A MUM who had to have an emergency C-section when her baby stopped moving in the womb is campaigning to raise awareness of importance of keeping track of the symptoms.
Laura Cunnington, 34, from Crossens, was aware that something ‘just wasn’t right’ in the early hours of May 19, when she was 35 weeks pregnant with her third child, Chloe.
The 34-year-old, who makes personalised gifts, trusted her instincts and drove to Ormskirk Hospital, where she was horrified to find out that a monitoring trace showed a possible bleed. Her daughter was then delivered by an emergency c-section, weighing just 5lb 50z, around five weeks early.
Kicks Count is a UK's leading fetal movement awareness campaign charity, which aims to empower mums-to-be with knowledge of baby movements and the confidence to trust their instincts. It was founded in 2009 by a mum determined for others not to experience her tragedy, losing her daughter to stillbirth.
Now Laura, who also has a 14 year old daughter Madie, and four year old son, Owen, is campaigning for Kicks Count, to raise awareness of how critical it is to trust your instincts about your baby’s movements. Meanwhile, Owen will be taking part in the Kicks Count Games in a bid to raise funds for the charity.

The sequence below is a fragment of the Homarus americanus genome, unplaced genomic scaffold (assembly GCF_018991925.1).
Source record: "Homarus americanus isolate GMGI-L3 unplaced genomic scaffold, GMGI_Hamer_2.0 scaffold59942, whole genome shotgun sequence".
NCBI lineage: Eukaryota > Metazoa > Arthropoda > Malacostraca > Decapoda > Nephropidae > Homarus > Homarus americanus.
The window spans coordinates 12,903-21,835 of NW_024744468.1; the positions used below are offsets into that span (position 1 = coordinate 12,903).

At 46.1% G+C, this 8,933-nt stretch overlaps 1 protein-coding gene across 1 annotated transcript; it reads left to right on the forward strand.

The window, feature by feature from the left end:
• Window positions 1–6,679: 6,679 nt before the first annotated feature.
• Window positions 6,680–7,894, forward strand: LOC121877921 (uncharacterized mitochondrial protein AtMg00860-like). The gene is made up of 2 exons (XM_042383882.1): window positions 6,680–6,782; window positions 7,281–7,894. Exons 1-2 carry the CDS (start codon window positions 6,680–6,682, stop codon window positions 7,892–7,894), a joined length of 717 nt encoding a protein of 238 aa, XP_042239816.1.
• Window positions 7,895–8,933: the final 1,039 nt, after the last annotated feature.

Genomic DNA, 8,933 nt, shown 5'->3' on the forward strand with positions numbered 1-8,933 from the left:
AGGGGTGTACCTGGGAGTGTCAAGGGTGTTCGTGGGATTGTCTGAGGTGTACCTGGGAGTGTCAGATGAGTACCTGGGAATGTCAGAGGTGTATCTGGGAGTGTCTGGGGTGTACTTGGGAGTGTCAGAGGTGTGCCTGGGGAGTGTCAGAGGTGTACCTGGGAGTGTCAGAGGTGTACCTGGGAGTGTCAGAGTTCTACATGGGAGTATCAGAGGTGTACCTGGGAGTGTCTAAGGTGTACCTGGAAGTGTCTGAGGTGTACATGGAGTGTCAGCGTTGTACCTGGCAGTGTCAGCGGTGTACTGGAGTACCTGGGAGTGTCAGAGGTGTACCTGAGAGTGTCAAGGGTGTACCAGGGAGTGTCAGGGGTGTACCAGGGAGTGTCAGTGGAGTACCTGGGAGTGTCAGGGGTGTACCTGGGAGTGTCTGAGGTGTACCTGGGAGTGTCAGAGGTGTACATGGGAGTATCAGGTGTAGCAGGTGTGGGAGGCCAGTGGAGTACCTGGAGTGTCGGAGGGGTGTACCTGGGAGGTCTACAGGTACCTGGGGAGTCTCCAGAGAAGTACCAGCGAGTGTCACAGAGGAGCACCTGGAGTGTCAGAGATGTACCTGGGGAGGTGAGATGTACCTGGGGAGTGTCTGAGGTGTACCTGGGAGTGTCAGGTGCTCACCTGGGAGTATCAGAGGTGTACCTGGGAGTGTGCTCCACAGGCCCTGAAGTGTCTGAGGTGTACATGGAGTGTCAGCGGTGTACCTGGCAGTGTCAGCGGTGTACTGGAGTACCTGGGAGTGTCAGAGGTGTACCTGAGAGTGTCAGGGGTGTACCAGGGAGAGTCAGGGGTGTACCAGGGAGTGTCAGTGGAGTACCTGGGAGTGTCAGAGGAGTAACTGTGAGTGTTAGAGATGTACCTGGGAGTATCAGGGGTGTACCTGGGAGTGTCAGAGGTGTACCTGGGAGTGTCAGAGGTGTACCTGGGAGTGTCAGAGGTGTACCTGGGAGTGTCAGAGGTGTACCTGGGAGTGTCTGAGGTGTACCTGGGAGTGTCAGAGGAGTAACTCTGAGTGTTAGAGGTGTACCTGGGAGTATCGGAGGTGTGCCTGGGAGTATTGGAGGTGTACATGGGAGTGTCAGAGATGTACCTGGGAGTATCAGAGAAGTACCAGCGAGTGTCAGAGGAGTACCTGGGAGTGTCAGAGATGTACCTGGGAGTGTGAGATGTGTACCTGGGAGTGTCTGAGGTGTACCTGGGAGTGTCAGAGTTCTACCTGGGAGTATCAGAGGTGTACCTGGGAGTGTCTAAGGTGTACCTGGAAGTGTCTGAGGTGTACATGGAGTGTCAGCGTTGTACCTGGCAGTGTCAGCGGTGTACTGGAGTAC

Laura told the Champion that she had noticed less movements and attended hospital and she took a while to ‘meet the criteria’ for everything being okay.
Her baby had moved a bit around tea-time but not in the night – and the longer that she didn’t feel movements, the more concerned she became.
She said: “In the early hours of May 19, I couldn't sleep and knew something just wasn't right. I went to the hospital on my own as my husband wasn't allowed in due to coronavirus, which was nerve-wracking.
“The doctor explained the trace was showing signs of a possible bleed and that it was best to deliver the baby via an emergency C-section.
“We didn't know if my husband would make it in time. I was prepped for the section and, luckily, my husband made it a couple of minutes before.
“A short time after her birth, our little girl was taken to the Special Care Baby Unit. Chloe had a severely low iron count and, eventually, the amazing doctors discovered she had suffered a feto-maternal haemorrhage whilst inside me. Chloe needed an emergency blood transfusion and spent five days in neonatal care.
“We were very lucky to have been able to bring our little girl home. If I hadn't have known how important movements were because of Kicks Count, I wouldn't have gone in to be checked.
“If it wasn't for the brilliant doctors and midwives, it could have been a completely different story, and our little girl might not have been here with us now.”
The Kicks Count Games are being run throughout the summer, with ‘a sporty activity for everyone, whatever your age and interests.’
Chloe’s brother Owen, four, is taking part in the Games, tackling a 1k run and an egg and spoon race.
To sponsor him, as he is currently at £300, go to https://is.gd/ZP5Dxz